Labeled carcinoembryonic antigen antibodies excitable by infrared rays: a novel diagnostic method for micro cancers in the digestive tract. (6/1288)

OBJECT: An indocyanine green derivative (ICG-sulfo-OSu) was used as the labeling substance for monoclonal antibody, and a fluorescence imaging system appropriate for ICG-sulfo-OSu excitable by infrared rays (IR) was developed. The goal of this study was to demonstrate antibody labeling at the tissue level using this new imaging system. MATERIALS AND METHODS: ICG-sulfo-OSu labeled mouse anti-human carcinoembryonic antigen (CEA) monoclonal antibody, a newly developed imaging system, and an infrared ray microscope were employed in this experiment. Paraffin sections of human colon cancer previously proven to have cross-reactivity to anti-CEA antibody were examined. RESULTS: Positive staining was seen as a brownish discoloration of oxidized 3,3'-diaminobenzidine tetrahydrochloride (DAB) in sections that reacted with ICG-sulfo-OSu-labeled anti-CEA antibody, and the fluorescence was well-matched with the oxidized DAB-positive sites. CONCLUSION: Specific antibodies labeled with ICG-sulfo-OSu have significant affinity to cancer cells and seem to reflect sufficient amounts of fluorescence by IR to be useful in a system for the endoscopic detection of micro cancers using the immunohistochemical staining method.  (+info)

Optimisation of DNA and RNA extraction from archival formalin-fixed tissue. (7/1288)

Archival, formalin-fixed, paraffin-embedded tissue is an invaluable resource for molecular genetic studies but the extraction of high quality nucleic acid may be problematic. We have optimised DNA extraction by comparing 10 protocols, including a commercially available kit and a novel method that utilises a thermal cycler. The thermal cycler and Chelex-100 extraction method yielded DNA capable of amplification by PCR from every block and 61% of sections versus 54% using microwave and Chelex-100, 15% with classical xylene-based extraction and 60% of sections using the kit. Successful RNA extraction was observed, by beta-actin amplification, in 83.7% sections for samples treated by the thermal cycler and Chelex-100 method. Thermal cycler and Chelex-100 extraction of nucleic acid is reliable, quick and inexpensive.  (+info)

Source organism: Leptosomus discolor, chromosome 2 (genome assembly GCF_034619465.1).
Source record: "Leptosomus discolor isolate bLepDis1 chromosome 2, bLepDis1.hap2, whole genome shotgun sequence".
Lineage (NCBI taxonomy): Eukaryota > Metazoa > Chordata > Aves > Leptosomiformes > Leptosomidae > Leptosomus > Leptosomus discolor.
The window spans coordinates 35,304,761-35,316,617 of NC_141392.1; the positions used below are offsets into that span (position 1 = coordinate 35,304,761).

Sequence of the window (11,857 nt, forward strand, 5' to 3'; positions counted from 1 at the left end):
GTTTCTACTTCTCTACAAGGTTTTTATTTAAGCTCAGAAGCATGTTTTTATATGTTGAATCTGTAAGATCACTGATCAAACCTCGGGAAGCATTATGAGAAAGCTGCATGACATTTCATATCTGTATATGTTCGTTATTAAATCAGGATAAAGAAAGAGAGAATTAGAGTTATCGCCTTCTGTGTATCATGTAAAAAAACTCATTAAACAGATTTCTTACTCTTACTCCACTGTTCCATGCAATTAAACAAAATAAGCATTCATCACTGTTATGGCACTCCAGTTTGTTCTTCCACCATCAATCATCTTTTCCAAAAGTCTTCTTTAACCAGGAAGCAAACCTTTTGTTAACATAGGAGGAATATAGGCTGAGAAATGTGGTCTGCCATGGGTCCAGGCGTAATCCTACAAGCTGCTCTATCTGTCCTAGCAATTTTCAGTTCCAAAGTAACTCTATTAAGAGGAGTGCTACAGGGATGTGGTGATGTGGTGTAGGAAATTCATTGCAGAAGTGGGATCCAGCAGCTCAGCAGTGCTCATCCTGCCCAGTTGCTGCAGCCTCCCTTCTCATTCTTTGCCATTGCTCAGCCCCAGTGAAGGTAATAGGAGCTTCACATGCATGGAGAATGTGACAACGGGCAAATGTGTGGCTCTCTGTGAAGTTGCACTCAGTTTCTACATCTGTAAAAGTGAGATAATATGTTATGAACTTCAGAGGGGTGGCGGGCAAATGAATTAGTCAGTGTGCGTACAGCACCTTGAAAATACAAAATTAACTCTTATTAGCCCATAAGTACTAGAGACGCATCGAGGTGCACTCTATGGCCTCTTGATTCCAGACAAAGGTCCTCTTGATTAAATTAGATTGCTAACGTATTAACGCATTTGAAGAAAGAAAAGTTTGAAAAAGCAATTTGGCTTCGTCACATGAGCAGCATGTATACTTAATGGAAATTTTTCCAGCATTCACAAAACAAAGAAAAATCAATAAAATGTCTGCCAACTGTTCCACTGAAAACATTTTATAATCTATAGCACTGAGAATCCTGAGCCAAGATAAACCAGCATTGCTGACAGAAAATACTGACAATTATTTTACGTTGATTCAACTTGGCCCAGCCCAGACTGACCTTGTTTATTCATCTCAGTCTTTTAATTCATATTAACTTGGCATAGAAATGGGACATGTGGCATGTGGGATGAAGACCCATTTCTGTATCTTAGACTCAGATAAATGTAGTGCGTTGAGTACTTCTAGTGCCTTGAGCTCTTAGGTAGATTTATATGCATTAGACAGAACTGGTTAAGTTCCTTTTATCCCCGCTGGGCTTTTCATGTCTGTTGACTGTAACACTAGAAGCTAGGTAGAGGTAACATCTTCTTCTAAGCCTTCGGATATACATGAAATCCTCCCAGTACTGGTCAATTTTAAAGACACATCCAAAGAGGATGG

Detection of clonal B cells in microdissected reactive lymphoproliferations: possible diagnostic pitfalls in PCR analysis of immunoglobulin heavy chain gene rearrangement. (8/1288)

AIMS: To evaluate the specificity of standard and fluorescence based (Genescan) polymerase chain reaction (PCR) immunoglobulin heavy chain (IgH) gene rearrangement analysis in complete and microdissected paraffin wax embedded sections from lymphoid proliferations. METHODS: PCR IgH gene rearrangement analysis of whole sections and microdissected fragments (n = 62) from paraffin wax embedded reactive lymph nodes (n = 6) and tonsils (n = 3). Amplificant analysis used both standard methods and automated high resolution fluorescence based quantification and size determination using GENESCAN software. RESULTS: Whole tissue sections were consistently polyclonal in control experiments. IgH gene amplification was successful in 59 of 62 microdissected fragments; only two of 59 showed a polyclonal rearrangement pattern, the remainder being oligoclonal or monoclonal. Reanalysis was possible in 33 samples; six showed reproducible bands on gel analysis and satisfied accepted criteria for monoclonality. Use of high resolution gels with Genescan analysis improved sensitivity and band definition; however, three samples still appeared to be monoclonal. CONCLUSIONS: These results confirm that PCR based IgH gene rearrangement analysis is a sensitive and specific method for demonstrating B cell clonality in whole paraffin wax embedded sections. However, oligoclonal and monoclonal rearrangement patterns are regularly encountered in small tissue fragments from otherwise unremarkable reactive lymphoproliferations, possibly because of preferential priming or detection of local B cell clones. Data from clonal analysis of small, microdissected or lymphocyte poor samples must be evaluated critically. It is recommended that analyses should be run in parallel on at least two tissue specimens. Only reproducible bands present in more than one sample should be considered to be suggestive of neoplasia.  (+info)